The Risks of Trading on the Forex Currency Markets

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Forex, which is an acronym for "foreign exchange," represents the world's largest financial market, trading over $5 trillion of world currencies daily. Forex currency trading involves risk in various forms, but it also provides a valuable function for many investors and institutions. Light regulations, leverage, constantly fluctuating currency values, and external market forces create an environment that keeps things challenging for forex traders.

Retail currency trading is typically handled through brokers and market makers. Traders place trades through brokers who, in turn, place corresponding trades on the interbank market.

Currency Value Fluctuations

Currency values can change quickly and often, for many reasons. Sometimes it's a reaction to external political and economic news, such as Great Britain's proposed exit from the European Union. Other times, the market itself drives value changes. Often, both external and internal events drive currency value changes on the forex. 

The fluctuations aren't inherently bad, but a trader's inability to accurately forecast those changes creates risk. For example, when the U.S. Dollar is strong, companies in the United States may buy more European products, which have become correspondingly less expensive. To pay for these products, they exchange U.S. dollars for euros. When large quantities of dollars are exchanged for euros over a short period this drives up demand for the euro. Consequently, the euro's value increases, and the value of the U.S. Dollar relative to the euro decreases.

Investor Types and Risk Levels

Currencies are traded by individual retail investors, financial institutions, and corporations doing business internationally. Retail investors and banks trade to make profits, and corporations usually trade in the normal course of buying and selling goods and services across the globe.

Currency trading is typically highly leveraged, so with a small amount of cash investment and a certain amount of margin, investors can control a considerable amount of money. Forex is also lightly regulated, and certain types of trades are not regulated at all—which increases the risk involved. The key to successful currency trading is to trade conservatively while employing some means of risk management

How Successful Traders Operate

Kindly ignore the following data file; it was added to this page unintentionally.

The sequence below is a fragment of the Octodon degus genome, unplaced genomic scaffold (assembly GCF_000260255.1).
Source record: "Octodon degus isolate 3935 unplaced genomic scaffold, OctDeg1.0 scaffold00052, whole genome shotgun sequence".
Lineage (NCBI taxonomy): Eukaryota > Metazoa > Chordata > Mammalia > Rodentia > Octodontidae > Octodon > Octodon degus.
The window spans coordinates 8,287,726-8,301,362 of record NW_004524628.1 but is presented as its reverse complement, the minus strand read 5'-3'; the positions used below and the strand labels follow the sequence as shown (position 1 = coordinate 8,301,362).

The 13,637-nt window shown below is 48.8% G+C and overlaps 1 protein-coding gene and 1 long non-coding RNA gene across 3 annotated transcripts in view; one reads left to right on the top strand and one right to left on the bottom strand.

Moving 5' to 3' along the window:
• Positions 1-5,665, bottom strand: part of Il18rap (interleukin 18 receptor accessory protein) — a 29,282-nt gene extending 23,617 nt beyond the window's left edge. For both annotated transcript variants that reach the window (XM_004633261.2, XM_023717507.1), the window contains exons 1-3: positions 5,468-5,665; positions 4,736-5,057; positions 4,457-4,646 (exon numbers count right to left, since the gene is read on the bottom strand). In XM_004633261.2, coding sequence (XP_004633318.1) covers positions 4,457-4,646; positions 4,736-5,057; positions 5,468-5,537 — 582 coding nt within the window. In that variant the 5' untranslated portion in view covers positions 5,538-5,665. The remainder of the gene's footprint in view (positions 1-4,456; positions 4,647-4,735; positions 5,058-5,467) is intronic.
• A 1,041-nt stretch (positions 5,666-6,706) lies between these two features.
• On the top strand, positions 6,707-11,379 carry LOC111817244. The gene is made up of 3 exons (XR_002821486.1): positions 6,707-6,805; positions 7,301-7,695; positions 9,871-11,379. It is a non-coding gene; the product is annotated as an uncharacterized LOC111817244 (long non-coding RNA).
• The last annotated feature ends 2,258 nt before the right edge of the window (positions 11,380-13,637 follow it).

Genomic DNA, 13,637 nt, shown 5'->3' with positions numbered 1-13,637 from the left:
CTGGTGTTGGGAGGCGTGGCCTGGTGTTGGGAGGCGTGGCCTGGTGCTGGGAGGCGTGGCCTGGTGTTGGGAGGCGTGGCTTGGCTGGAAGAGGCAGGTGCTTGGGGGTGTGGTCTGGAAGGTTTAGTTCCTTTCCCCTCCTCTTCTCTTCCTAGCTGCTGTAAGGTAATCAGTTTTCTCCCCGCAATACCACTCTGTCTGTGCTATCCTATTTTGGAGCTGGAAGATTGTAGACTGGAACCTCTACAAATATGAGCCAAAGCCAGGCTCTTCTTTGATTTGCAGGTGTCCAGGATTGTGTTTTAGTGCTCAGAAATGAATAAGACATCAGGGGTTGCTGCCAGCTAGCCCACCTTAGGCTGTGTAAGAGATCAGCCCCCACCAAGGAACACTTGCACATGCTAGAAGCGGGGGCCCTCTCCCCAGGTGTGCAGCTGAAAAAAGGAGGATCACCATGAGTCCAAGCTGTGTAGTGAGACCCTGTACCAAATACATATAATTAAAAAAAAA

Typically, traders who make only a few large, concentrated trades are more apt to lose money. Traders who distribute their trading funds over many different trades diversify their risk and have a better chance of trading profitably. Similarly, traders who leverage their trades aggressively are more likely to have significant losses than those who don't.

The risks of forex trading are genuine, and according to a 2014 Bloomberg report, almost 70% of forex traders lost money in each of the preceding four quarters. Unsurprisingly, data compiled by the National Futures Association, a forex self-regulatory institution similar to the stock market's FINRA, shows that most retail forex traders drop out after about four months.

Risk-Mitigation

Making money trading on the forex involves a good deal of risk, but some traders do make money. Novice traders should begin trading on a practice trading platform that allows them to make hypothetical trades without risking their investment capital. When and if they see positive results, they can begin doing live forex trades.

Other advisable risk-mitigation practices include diversifying risk by making several small trades in different markets rather than a single trade and using stop-loss orders to limit potential losses. Until you understand how to use it prudently, avoid using the available leverage, which can exceed 50 to 1. At 50 to 1, even a 2% difference going against your trade results in a total loss of all invested funds.

The Bottom Line

Knowledge is power, and the forex market changes continually. Keep learning, testing new strategies, and taking a conservative view so that you can minimize risk and maximize trading profits.